||VLBI is a geometric technique: it measures the
time difference between the arrival at two Earth-based antennas
of a radio wavefront emitted by a distant quasar. Using large
numbers of time difference measurements from many quasars observed
with a global network of antennas, VLBI determines the inertial
reference frame defined by the quasars and simultaneously the
precise positions of the antennas. Because the time difference
measurements are precise to a few picoseconds, VLBI determines
the relative positions of the antennas to a few millimeters and
the quasar positions to fractions of a milliarcsecond. Since
the antennas are fixed to the Earth, their locations track the
instantaneous orientation of the Earth in the inertial reference
||The celestial reference frame is defined by VLBI.
The International Astronomical Union has adopted the ~500 extragalactic
radio sources (mostly quasars) used by VLBI as the defining objects
of the celestial reference frame. Extragalactic objects form
a true inertial reference frame because they are at such great
distances that their motions across the sky are undetectable.
Positions of stars in our galaxy are now tied to this reference
frame, and this is the same reference frame used for measuring
Earth orientation. VLBI is unique in its ability to make rapid,
accurate measurements of the orientation of the terrestrial reference
frame with respect to the celestial reference frame.
||VLBI observations are sponsored by over 40 organizations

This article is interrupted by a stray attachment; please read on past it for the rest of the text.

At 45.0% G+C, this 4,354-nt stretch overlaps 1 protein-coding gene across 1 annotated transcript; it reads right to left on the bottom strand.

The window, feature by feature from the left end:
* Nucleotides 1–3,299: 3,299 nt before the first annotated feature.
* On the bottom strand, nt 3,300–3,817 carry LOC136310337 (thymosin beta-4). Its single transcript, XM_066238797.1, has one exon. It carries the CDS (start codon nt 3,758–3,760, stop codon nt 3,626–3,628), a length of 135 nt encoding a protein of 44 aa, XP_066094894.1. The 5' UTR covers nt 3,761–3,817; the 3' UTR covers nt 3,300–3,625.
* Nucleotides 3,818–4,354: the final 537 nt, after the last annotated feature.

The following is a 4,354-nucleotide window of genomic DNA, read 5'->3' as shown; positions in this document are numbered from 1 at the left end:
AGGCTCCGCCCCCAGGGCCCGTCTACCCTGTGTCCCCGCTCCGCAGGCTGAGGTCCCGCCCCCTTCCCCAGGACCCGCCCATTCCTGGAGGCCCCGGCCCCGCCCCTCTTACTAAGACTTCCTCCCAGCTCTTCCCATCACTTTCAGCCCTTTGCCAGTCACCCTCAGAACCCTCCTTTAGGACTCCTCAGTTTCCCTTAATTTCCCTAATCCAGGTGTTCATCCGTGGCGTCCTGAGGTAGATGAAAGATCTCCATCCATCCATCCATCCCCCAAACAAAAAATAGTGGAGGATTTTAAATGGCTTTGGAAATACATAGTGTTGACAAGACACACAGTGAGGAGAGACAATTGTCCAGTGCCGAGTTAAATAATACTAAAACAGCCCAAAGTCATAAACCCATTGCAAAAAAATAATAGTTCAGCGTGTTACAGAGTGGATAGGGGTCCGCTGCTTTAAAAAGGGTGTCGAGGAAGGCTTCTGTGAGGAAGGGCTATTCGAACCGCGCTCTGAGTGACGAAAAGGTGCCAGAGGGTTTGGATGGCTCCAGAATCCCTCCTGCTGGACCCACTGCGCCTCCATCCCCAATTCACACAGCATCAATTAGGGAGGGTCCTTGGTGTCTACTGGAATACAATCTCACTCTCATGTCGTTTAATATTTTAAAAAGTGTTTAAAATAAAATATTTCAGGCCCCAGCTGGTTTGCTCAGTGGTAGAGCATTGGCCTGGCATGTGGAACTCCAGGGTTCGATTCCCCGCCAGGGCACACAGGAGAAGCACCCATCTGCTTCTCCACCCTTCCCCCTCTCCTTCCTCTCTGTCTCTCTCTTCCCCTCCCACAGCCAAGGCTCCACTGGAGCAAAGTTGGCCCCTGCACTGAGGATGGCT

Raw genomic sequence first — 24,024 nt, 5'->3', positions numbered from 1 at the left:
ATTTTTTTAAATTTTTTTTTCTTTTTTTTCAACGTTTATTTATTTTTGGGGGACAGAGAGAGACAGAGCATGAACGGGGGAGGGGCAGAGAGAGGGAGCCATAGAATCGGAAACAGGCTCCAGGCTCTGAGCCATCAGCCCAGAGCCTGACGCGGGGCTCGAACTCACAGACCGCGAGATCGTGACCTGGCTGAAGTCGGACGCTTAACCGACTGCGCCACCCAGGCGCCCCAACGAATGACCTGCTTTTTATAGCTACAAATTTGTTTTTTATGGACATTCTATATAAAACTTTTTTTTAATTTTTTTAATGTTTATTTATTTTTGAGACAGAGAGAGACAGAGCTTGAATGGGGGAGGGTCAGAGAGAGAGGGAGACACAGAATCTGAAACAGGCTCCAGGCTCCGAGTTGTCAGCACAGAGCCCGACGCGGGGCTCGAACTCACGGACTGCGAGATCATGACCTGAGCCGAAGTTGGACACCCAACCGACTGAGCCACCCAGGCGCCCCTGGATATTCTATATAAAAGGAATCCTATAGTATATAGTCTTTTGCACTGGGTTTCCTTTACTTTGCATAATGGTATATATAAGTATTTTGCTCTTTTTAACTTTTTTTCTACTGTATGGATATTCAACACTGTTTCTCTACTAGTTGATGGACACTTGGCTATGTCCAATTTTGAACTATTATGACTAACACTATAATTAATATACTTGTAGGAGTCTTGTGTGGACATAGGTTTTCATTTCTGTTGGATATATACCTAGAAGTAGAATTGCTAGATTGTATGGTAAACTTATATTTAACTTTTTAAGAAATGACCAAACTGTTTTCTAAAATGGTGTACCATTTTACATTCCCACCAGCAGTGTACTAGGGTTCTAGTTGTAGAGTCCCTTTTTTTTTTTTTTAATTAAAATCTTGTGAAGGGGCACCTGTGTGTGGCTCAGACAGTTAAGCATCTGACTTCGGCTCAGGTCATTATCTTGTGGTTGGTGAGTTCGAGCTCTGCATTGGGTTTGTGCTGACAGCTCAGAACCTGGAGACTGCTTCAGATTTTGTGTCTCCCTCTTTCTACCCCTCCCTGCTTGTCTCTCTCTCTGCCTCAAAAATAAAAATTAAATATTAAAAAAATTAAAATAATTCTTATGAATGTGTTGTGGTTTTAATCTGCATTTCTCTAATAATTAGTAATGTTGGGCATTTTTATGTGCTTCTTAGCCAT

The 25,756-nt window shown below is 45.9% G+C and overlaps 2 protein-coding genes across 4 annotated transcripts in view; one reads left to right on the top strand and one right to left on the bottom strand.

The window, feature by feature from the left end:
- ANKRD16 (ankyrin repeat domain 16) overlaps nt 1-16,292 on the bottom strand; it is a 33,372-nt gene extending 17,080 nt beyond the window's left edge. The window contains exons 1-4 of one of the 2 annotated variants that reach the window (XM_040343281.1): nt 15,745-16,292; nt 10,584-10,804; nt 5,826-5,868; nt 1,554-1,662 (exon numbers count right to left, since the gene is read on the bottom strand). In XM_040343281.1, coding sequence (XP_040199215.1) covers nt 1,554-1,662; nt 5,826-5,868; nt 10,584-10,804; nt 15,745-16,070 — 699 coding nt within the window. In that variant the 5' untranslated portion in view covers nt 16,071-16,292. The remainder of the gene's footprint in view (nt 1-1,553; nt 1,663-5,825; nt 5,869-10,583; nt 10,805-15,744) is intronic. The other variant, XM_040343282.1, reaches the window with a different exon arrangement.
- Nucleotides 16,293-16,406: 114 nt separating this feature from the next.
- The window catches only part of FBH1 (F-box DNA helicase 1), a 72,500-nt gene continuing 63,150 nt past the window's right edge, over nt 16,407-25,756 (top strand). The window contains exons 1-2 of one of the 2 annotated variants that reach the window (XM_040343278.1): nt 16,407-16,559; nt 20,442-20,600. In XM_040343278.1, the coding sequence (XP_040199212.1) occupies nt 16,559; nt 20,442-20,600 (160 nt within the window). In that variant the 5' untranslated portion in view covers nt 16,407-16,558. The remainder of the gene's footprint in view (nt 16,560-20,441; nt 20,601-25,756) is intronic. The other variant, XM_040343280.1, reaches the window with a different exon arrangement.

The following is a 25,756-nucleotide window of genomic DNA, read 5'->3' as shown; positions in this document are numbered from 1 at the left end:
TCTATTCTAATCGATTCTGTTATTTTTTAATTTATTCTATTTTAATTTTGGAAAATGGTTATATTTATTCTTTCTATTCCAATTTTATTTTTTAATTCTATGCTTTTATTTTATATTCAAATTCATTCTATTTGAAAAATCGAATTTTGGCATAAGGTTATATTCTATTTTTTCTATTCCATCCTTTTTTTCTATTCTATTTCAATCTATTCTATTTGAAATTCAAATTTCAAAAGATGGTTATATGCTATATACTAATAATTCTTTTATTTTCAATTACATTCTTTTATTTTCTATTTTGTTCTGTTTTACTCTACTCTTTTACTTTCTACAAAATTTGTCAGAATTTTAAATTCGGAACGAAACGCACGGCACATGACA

located in 17 countries. VLBI determines with unequaled accuracy
the terrestrial reference frame (antenna locations on the Earth),
the celestial reference frame (quasar positions on the sky),
and Earth's orientation in space. This map
of VLBI sites is also
available in PDF form.
The International VLBI Service for Geodesy and Astrometry (IVS)
is an international collaboration of organizations which operate
or support Very Long Baseline Interferometry (VLBI) components.
IVS provides a service which supports geodetic and astrometric work
on reference systems, Earth science research, and operational activities.
The IVS groups geodesy and astrometry together because they use the
same observations and the same analysis gives both types of results.
IVS is established under the International Association of Geodesy
An excellent discussion on the history, science, and future of VLBI
can be found in the VLBI
Some of the scientific results derived from VLBI include:
- Motion of the Earth's tectonic plates
- Regional deformation and local uplift or subsidence.
- Definition of the celestial reference frame
- Variations in the Earth's orientation and length of day
- Maintenance of the terrestrial reference frame
- Measurement of gravitational forces of the Sun and Moon on the
Earth and the deep structure of the Earth
- Improvement of atmospheric models
Related VLBI information and data links:
A description of the CDDIS
VLBI data sets is available.